Monday, February 27, 2006

Schubert's Arpeggione Sonata

The arpeggione is an instrument which is obsolete nowadays. Pretty interesting instrument which is somewhat like a cross between a cello and guitar. Fretted, the instrument is played with a bow and tuned to the guitar. Back in the early 19th century, Schubert wrote a sonata for the arpeggione and piano, in an attempt to promote this instrument.

Written in November 1824, the Arpeggione Sonata is one of his many late compositions which candidly reflects this Austrian composer's volatile emotional state due to the effects of the syphilitic infection which he had contracted. This composition is such a gem in itself simply because it is the sincere reflection of how this one of the most gifted composer had felt in the last years of his life. This fact alone gives meaning and a deep emotional value to every single note and chord which is written.

This sonata was written two years after the dreaded disease had set in. The music exhibited the same cyclothymic characteristics as the effects felt by Schubert from the onslaught of his venereal disease. The more I listen to this music, the stronger the emotion of melancholy I feel. Somehow, it seems that Schubert, in the midst of his physical and emotional pain (probably from the social stigma associated with syphilis), laments the transience of life and reminisces the good times which he had had.

One feature of this composition which strikes me upon the first hearing were the various almost unexpected changes of mood throughout the music. At the same time, I'm well amazed at how Schubert had the magical musical ability to blend those extreme diverse emotional moods into a seamless music composition of the highest quality.

Though Schubert had immense respect for his contemporary Beethoven, the intensity of those emotions in his music isn't conveyed through to the listeners by intense drama found in Beethoven or Mahler's music, but his own unique poetic style. His lyricism and poetic qualities shines through even in the maddest moments of his music, touching the listeners in the most special way.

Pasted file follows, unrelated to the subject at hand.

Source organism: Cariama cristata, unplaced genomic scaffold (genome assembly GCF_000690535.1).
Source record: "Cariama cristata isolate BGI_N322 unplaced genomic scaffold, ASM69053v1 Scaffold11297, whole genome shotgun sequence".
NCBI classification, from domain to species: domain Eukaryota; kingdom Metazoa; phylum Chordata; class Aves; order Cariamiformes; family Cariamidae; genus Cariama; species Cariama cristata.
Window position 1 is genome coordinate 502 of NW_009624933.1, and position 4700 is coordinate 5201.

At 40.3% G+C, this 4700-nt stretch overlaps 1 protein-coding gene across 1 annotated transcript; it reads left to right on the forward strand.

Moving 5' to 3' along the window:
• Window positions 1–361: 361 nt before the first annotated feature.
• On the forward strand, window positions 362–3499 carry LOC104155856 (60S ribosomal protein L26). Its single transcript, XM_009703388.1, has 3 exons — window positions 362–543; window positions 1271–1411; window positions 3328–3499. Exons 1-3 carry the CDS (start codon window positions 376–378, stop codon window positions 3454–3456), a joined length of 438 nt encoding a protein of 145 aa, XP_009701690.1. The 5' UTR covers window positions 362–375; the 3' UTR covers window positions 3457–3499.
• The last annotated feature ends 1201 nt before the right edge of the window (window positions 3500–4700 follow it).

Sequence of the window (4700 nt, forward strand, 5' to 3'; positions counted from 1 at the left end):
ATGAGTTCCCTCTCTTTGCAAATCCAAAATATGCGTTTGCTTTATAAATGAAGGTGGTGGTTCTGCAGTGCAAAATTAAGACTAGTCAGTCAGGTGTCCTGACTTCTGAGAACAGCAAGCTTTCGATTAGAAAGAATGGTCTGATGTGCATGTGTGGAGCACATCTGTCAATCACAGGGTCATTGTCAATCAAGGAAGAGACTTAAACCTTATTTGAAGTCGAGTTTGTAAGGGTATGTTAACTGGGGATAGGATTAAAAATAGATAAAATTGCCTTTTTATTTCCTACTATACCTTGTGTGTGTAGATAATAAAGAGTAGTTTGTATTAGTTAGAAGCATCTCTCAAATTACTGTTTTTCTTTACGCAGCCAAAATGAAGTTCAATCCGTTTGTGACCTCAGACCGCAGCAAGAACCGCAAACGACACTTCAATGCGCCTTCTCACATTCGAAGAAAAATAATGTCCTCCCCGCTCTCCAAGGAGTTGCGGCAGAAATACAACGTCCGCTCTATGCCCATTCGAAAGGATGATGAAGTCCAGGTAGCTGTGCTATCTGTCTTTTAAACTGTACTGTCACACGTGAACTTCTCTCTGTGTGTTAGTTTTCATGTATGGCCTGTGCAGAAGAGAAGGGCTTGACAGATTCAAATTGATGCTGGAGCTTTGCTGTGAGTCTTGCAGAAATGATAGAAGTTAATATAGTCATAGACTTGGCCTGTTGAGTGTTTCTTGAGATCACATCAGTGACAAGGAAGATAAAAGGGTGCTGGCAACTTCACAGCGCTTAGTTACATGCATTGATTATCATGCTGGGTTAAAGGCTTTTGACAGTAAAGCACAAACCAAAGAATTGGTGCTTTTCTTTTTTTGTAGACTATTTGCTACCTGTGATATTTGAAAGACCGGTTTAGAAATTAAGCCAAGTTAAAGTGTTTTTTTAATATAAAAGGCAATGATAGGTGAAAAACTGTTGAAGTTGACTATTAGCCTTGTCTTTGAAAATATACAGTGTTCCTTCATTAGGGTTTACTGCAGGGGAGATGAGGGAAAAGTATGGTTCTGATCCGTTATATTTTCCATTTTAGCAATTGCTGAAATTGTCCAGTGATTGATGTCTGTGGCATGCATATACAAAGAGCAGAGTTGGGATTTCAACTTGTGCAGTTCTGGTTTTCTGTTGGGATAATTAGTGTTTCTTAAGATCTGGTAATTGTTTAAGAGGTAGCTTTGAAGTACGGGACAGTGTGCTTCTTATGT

And of course, this gem, will soon be in my repertoire. I just can't resist learning this piece of music, no matter how technically challenging it is for my instrument. I'm surprised that they actually have the first movement of this music in the ABRSM Grade 8 syllabus. The almost 10-minute movement can easily be technically and musically more challenging than the rest of the music in there.

Sunday, February 12, 2006

Homenaje Écrite Pour Le Tombeau de Claude Debussy

This piece of music represents one of the first modern compositions written for the guitar by a non-guitarist in the twentieth century - renowned Spanish composer Manuel de Falla. The work revealed his admiration and affection for Claude Debussy with its persistent habanera rhythm as heard in the latter's Puerta del Viño from his Preludes (Book 2) and a quote from La Soirée Dans Grenade to end the piece.

This modern music captured my attention quite some time ago with her ability to evoke the most colourful scenes of Spain, tinted with the pallet of French impressionism. The analysis by Suzanne Demarquez summed this masterpiece up pretty decently:
Falla's piece is a funeral dirge, a symbolic threnody, so frequent in Spanish poetry, influenced by the musical essence and spirit of his departed friend. Its harmony rests on the fundamental fourth of the typical - and so beautiful - chord of the guitar, E-A-D-G-B. Falla places a short rhythmic phrase on this fourth, a kind of muted and bitter lamentation which resounds like a knell throughout the piece. Several echoes of Ibéria (a symphonic poem by Debussy) form the beginning of a theme, a brief motif in triplets marked by the characteristic chromaticism and the augmented second. The special resources of the guitar are skilfully exploited through the arpeggios, very open chords, glissando scales, punteado effects and octave harmonics.
And of course, Demarquez describes this most beautiful ending section which...
sets in bold relief, like a brief ray of moonlight, the clear appareance of a textual citation of the habanera motif, evoking La Soirée Dans Grenade. It is followed by a brief pause. The knell sounds for the last time and gradually fades away in the silence.
How apt has Demarquez put it. Though this piece of music that lasts just slightly over three minutes, listening to it is a heart-stirring experience as the emotional intensity of this music manifests itself by grabbing your full attention.

And of course, this masterpiece will soon be in my repertoire... =)